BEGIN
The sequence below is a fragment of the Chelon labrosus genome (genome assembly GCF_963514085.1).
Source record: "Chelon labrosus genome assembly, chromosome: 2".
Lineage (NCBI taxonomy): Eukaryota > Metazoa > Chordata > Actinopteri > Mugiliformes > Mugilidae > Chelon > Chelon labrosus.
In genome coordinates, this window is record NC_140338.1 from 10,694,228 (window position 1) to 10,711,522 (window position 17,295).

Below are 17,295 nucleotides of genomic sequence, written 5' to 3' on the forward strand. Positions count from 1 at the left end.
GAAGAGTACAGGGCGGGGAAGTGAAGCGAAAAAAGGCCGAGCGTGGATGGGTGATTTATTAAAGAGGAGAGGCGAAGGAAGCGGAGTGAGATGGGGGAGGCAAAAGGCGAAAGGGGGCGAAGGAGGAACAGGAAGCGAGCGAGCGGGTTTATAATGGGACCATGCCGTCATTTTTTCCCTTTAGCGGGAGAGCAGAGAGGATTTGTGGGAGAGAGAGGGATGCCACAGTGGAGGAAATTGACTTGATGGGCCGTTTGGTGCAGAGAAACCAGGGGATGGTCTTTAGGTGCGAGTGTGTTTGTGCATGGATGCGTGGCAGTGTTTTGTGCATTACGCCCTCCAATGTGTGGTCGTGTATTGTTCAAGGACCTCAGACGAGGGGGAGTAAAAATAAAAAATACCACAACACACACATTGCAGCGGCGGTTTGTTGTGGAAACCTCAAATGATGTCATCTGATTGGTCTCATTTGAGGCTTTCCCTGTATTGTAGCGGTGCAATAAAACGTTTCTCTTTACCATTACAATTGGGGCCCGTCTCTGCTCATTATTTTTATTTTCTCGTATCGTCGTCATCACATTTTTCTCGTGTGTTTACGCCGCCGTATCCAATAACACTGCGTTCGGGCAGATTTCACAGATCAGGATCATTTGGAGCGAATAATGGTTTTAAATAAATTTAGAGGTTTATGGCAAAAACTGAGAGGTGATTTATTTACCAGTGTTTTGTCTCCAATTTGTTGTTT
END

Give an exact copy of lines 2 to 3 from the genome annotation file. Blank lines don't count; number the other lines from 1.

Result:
Source record: "Chelon labrosus genome assembly, chromosome: 2".
Lineage (NCBI taxonomy): Eukaryota > Metazoa > Chordata > Actinopteri > Mugiliformes > Mugilidae > Chelon > Chelon labrosus.